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This article is part of the supplement: Abstracts of the 28th Annual Scientific Meeting of the Society for Immunotherapy of Cancer (SITC)

Open Access Open Badges Oral presentation

Intratumoral characteristics of tumor and immune cells at baseline and on-treatment correlated with clinical responses to MPDL3280A, an engineered antibody against PD-L1

Holbrook Kohrt1*, Marcin Kowanetz2, Scott Gettinger3, John Powderly4, Hartmut Koeppen2, Jeffrey A Sosman5, Cristina Cruz6, Yuanyuan Xiao2, Ahmad Mokatrin2, Gregg Fine2, Daniel S Chen2 and F Stephen Hodi7

  • * Corresponding author: Holbrook Kohrt

Author Affiliations

1 Stanford University Cancer Institute, Stanford, CA, USA

2 Genentech Inc., South San Francisco, CA, USA

3 Yale School of Medicine, New Haven, CT, USA

4 Carolina BioOncology Institute, Huntersville, NC, USA

5 Vanderbilt-Ingram Cancer Center, Nashville, TN, USA

6 Vall d'Hebron University Hospital, Barcelona, Spain

7 Dana-Farber Cancer Institute, Boston, MA, USA

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Journal for ImmunoTherapy of Cancer 2013, 1(Suppl 1):O12  doi:10.1186/2051-1426-1-S1-O12

The electronic version of this article is the complete one and can be found online at:

Published:7 November 2013

© 2013 Kohrt et al; licensee BioMed Central Ltd.

This is an Open Access article distributed under the terms of the Creative Commons Attribution License (, which permits unrestricted use, distribution, and reproduction in any medium, provided the original work is properly cited.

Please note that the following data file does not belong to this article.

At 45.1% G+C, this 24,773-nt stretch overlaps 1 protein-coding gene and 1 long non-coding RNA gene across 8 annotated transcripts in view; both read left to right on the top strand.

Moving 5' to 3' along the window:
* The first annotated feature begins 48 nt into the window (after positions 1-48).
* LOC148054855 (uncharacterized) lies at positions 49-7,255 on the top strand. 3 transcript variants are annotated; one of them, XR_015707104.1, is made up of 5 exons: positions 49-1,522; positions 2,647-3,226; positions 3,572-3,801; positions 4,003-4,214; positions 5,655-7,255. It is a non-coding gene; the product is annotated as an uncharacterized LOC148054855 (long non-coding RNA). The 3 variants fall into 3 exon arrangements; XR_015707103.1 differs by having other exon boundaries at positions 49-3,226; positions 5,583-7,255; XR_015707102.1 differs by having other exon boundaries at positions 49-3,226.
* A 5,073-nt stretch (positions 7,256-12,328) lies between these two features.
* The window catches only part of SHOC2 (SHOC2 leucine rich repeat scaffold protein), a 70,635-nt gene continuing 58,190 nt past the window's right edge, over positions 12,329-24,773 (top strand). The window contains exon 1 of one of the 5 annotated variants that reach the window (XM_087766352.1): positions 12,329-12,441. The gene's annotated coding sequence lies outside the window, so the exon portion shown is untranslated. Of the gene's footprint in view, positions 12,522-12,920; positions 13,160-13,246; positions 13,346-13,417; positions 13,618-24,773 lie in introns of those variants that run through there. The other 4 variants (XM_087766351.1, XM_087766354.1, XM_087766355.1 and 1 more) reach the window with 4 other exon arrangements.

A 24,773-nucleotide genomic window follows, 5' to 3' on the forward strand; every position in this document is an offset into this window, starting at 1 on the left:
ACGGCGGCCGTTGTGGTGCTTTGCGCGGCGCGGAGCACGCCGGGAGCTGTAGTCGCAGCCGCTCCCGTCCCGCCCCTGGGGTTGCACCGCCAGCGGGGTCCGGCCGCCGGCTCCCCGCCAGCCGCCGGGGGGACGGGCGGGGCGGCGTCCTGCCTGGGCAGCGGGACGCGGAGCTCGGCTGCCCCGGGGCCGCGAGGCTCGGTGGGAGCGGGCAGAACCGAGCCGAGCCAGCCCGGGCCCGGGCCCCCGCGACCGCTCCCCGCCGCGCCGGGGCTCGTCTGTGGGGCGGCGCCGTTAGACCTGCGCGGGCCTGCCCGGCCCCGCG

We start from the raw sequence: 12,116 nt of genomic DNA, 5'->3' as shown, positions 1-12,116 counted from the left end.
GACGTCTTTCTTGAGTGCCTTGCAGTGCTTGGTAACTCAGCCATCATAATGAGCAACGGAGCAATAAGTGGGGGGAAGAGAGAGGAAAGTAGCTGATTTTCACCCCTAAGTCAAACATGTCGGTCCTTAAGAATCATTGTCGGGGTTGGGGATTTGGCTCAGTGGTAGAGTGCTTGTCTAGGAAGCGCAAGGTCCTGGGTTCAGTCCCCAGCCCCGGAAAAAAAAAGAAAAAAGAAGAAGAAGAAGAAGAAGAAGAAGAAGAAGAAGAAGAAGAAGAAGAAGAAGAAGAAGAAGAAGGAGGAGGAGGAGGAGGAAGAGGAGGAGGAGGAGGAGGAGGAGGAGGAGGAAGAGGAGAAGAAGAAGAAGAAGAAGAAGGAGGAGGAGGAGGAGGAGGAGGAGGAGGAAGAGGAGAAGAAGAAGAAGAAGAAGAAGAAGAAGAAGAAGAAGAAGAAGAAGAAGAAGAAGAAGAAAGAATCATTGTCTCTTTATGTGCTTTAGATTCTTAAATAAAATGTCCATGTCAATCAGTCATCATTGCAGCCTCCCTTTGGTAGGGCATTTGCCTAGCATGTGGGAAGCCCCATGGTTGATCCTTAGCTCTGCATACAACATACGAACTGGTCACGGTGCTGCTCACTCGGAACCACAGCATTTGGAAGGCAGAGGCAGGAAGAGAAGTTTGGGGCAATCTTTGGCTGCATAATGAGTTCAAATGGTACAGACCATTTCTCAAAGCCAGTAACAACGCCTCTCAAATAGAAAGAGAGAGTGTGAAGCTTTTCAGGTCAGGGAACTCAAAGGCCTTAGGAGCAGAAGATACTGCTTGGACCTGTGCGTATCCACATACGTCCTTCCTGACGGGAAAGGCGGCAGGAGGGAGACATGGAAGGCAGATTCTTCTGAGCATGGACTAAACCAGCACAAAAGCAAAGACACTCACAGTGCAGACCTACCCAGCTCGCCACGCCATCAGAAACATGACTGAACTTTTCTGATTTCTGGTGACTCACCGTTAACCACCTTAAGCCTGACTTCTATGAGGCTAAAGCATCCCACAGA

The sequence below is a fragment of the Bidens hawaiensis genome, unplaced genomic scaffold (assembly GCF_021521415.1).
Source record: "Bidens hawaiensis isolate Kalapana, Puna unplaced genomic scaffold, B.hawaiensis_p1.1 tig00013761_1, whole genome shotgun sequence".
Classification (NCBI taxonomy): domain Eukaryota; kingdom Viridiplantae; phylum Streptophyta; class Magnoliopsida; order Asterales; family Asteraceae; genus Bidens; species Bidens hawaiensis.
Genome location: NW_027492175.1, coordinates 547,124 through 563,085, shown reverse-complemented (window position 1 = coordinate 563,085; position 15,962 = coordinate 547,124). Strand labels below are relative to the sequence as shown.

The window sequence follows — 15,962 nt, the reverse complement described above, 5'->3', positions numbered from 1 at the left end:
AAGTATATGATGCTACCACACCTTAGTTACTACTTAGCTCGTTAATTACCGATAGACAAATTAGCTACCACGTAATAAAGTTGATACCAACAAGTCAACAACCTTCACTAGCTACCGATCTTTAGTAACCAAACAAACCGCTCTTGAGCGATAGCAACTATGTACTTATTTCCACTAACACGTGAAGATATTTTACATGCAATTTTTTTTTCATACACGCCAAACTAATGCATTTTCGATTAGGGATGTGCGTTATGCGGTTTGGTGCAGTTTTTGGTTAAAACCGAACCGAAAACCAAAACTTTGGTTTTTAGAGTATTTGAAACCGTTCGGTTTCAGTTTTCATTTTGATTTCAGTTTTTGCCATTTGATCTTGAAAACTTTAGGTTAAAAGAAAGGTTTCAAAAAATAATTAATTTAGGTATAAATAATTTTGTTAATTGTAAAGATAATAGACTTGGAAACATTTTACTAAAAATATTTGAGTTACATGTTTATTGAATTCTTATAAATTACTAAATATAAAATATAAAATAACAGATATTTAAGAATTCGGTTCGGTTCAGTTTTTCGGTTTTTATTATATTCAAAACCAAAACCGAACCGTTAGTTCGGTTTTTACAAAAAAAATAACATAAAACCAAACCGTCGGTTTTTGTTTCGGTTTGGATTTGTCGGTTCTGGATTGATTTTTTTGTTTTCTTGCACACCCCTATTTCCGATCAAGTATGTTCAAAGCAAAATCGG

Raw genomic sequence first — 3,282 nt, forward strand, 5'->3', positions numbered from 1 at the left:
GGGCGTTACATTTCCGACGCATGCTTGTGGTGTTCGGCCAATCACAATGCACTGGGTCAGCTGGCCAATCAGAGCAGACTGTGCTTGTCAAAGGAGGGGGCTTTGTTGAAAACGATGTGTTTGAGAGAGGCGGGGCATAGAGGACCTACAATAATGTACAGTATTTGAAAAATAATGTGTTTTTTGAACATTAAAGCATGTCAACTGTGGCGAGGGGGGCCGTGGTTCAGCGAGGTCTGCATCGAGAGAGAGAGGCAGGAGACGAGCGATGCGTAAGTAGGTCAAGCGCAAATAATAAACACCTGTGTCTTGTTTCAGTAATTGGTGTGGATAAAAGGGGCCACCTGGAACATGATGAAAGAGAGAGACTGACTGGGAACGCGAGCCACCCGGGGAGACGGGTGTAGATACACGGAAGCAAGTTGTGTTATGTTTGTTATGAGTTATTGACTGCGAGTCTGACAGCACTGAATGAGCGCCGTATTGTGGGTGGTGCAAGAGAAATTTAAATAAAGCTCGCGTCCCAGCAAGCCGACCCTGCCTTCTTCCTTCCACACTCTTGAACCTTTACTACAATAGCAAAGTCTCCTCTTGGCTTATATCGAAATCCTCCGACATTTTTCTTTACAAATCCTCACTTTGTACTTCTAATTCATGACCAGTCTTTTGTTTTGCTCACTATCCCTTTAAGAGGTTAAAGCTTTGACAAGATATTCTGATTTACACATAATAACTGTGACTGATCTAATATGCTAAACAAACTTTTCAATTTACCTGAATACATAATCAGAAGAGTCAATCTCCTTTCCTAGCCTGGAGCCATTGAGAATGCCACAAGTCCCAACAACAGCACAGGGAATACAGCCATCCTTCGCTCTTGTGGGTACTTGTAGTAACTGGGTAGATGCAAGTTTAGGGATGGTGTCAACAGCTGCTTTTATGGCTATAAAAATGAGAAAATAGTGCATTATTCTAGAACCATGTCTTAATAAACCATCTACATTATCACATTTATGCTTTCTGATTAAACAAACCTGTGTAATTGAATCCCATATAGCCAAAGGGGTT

Oral presentation

PD-L1, PD-L2 and other immune-related molecules regulate Th1 and Th2 immune responses. Tumor-expressed PD-L1, when bound to PD-1 or B7.1 on activated T cells, can mediate cancer immune evasion. While inhibiting PD-L1 receptor binding represents an attractive strategy to restore tumor-specific T-cell immunity, other immune-related factors and cell types within the tumor microenvironment affect anti-tumor T-cell responses. MPDL3280A, a human mAb containing an engineered Fc-domain designed to optimize efficacy and safety and to promote Th1-driven responses, is described here with PhI biomarker results. MPDL3280A was administered IV q3w in >300 pts with locally advanced or metastatic solid tumors. ORR was assessed by RECIST v1.1, including u/cCR and u/cPR. PD-L1 and CD8 were measured by IHC. The expression of ≈90 immune-related markers, including PD-L1 and PD-L2, were evaluated at baseline (BL) and on-treatment. BL tumor samples were available for 103 pts, and matched on-treatment samples were available for 26 pts. As of Feb 1, 2013, 140 pts enrolled prior to Aug 1, 2012 were evaluable for efficacy. Responses were observed in multiple tumor types including NSCLC (9/41), RCC (6/47), melanoma (11/38), CRC (1/4) and gastric cancer (1/1). An ORR of 21% (29/140) was observed in nonselected solid tumors with a duration of response of 1+ to 253+ days. Elevated pretreatment PD-L1 expression (IHC) was associated with response to MPDL3280A, and coordinated expression of PD-L1 and CD8+ T cells was seen. The ORR was 36% (13/36) for pts with PD-L1-pos tumors vs 13% (9/67) for pts with PD-L1-neg tumors. 81 pts had tumors evaluable for PD-L2. Median PD-L2 expression was ≈2x higher in PD-L1-pos tumors vs PD-L1-neg tumors. A T-cell gene signature (eg, CD8, EOMES, IFNγ, Granzyme A) was associated with treatment response. On treatment, responding tumors had increased PD-L1 expression and a Th1-dominant immune infiltrate, evidence of adaptive PD-L1 upregulation. Nonresponders showed minimal tumor CD8+ T-cell infiltration and an absence of T-cell activation. Additionally, elevated expression of immune suppressors, including FOXP3 and RORC, correlated with lack of response. Both the presence of Th1-related CD8 biology at BL and adaptive tumor PD-L1 enhancement with MPDL3280A treatment correlated with tumor response, as did PD-L1 status. Updated data will be presented.